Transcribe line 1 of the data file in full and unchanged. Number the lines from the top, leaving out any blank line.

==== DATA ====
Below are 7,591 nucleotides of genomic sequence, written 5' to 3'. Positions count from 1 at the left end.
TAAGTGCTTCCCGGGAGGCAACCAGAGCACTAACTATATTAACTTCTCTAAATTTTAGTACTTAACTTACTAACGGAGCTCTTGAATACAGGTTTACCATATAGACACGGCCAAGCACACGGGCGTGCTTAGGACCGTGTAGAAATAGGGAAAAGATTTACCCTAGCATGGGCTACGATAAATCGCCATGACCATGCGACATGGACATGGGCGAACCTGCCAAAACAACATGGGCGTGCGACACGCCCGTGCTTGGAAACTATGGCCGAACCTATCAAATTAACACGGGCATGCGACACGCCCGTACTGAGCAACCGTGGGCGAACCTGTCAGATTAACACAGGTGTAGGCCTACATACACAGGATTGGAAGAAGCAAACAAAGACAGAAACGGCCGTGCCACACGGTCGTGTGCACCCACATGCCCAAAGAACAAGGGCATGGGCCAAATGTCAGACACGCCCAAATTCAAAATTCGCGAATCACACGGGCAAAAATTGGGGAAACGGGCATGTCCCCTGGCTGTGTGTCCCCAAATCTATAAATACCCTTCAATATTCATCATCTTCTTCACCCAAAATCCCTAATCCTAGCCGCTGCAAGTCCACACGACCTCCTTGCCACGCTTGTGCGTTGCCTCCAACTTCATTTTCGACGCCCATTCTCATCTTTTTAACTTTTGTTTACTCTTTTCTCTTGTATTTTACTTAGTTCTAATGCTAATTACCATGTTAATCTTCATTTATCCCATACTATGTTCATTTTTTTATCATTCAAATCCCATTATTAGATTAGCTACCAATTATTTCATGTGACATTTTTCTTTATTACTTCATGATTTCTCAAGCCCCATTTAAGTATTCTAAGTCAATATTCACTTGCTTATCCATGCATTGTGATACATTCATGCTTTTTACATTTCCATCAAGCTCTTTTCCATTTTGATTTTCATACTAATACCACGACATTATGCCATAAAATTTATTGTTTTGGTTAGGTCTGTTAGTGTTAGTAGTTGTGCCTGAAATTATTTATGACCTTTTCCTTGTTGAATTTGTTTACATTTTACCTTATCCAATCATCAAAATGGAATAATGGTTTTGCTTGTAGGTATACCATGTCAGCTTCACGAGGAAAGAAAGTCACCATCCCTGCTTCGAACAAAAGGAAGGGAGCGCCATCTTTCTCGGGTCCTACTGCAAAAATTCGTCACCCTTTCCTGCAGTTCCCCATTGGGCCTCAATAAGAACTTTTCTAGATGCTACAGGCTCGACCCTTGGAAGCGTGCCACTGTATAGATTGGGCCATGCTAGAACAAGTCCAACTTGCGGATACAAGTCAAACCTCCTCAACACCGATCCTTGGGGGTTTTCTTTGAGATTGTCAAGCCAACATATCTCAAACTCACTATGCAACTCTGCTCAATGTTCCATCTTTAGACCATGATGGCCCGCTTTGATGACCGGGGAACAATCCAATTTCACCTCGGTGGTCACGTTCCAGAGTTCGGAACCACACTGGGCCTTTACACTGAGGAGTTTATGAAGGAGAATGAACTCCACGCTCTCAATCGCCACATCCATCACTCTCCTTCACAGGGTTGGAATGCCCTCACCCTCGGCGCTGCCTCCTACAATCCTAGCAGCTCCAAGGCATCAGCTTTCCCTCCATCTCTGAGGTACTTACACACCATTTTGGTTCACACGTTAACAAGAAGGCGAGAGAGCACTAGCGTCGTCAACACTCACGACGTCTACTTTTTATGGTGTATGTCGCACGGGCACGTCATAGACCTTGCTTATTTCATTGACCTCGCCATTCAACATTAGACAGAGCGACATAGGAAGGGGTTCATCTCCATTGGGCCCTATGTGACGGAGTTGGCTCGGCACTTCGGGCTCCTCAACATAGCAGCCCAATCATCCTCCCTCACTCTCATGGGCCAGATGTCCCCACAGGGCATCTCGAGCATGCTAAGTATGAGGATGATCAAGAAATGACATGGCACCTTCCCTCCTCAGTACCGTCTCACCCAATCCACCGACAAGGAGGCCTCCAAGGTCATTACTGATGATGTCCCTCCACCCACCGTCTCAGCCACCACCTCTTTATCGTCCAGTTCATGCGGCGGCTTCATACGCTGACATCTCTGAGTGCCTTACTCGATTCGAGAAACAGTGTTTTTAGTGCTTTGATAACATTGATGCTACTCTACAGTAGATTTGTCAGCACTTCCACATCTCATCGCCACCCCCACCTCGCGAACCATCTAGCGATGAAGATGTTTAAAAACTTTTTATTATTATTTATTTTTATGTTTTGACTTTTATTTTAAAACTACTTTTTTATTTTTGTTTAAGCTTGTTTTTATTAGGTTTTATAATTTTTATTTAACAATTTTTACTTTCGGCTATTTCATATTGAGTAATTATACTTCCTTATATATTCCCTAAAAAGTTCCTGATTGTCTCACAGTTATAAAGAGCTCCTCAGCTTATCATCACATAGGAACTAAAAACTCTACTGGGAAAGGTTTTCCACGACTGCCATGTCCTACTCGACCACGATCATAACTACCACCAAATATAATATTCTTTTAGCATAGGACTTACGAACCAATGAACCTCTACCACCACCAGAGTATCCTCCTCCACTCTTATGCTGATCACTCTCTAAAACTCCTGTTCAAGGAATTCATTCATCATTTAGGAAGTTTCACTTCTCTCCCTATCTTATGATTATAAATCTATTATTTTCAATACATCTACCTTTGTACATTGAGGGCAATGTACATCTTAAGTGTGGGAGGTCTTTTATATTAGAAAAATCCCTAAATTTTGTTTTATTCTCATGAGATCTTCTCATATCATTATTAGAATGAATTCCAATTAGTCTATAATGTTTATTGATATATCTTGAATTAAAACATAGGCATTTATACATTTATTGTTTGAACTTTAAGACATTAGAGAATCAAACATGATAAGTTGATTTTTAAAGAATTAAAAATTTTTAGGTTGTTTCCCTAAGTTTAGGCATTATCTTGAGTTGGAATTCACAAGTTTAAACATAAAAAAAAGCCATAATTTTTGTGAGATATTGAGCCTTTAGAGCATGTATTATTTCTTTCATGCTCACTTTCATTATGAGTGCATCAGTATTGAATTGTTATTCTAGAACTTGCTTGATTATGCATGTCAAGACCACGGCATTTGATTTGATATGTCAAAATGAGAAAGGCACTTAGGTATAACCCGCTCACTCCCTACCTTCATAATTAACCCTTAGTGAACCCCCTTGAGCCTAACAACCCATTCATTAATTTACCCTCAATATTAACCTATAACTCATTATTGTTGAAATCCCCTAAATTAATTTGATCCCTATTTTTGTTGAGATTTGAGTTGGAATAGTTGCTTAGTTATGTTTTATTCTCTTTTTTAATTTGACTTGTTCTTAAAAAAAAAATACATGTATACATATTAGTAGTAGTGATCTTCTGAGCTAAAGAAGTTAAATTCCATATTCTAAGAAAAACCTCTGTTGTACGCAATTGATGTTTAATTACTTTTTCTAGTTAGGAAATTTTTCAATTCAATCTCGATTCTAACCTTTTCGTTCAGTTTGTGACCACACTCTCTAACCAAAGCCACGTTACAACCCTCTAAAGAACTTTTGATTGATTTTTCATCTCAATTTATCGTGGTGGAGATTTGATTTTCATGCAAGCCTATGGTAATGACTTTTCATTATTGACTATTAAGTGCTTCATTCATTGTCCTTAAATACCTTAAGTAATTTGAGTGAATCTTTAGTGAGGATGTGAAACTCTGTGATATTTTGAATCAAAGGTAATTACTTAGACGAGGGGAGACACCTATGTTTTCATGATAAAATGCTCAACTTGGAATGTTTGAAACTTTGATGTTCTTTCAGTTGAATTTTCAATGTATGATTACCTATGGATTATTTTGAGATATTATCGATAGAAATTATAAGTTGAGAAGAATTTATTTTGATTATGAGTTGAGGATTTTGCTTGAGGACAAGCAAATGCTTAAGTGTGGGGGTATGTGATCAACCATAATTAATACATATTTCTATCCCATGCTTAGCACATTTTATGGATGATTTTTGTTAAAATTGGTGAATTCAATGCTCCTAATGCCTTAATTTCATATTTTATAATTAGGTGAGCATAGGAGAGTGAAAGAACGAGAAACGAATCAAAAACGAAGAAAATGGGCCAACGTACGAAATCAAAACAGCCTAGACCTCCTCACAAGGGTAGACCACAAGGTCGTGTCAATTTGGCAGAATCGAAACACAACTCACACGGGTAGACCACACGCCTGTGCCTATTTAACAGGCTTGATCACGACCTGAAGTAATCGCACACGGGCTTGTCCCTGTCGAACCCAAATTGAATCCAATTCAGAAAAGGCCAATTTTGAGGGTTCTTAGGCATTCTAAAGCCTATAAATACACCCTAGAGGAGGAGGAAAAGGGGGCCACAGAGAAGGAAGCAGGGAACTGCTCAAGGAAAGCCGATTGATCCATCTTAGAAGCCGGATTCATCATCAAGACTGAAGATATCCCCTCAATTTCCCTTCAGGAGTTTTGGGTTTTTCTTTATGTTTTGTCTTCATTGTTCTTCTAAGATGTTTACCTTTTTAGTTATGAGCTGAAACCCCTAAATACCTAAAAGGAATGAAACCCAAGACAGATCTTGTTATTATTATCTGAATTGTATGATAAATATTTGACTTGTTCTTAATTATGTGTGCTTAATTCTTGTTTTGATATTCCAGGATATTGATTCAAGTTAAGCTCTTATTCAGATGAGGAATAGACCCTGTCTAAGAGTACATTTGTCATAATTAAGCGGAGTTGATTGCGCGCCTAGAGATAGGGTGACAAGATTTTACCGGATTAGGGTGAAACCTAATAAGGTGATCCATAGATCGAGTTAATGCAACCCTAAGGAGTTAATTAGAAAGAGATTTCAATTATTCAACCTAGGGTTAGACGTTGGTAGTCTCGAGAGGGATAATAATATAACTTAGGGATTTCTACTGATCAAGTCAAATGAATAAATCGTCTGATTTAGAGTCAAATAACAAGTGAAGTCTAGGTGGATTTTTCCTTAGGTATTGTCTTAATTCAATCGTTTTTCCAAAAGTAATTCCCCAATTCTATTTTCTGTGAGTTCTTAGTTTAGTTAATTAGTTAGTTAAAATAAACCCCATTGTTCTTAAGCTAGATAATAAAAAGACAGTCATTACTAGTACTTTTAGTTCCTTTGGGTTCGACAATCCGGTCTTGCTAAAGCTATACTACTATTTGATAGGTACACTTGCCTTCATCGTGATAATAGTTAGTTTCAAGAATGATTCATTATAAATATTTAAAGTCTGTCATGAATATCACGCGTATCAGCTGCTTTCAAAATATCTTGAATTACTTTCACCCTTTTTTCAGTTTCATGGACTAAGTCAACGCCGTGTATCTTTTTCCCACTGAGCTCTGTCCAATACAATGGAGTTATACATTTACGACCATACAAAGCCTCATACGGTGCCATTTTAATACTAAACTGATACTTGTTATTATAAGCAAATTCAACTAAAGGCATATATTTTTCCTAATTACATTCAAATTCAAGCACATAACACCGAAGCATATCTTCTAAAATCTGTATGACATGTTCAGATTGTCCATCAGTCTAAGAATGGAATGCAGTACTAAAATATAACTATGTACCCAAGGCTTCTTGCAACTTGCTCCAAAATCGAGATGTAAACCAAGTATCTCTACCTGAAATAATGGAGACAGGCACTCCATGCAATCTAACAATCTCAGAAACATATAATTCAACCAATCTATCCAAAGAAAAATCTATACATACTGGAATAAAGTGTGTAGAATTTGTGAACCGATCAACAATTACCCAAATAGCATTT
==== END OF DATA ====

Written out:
Below are 7,591 nucleotides of genomic sequence, written 5' to 3'. Positions count from 1 at the left end.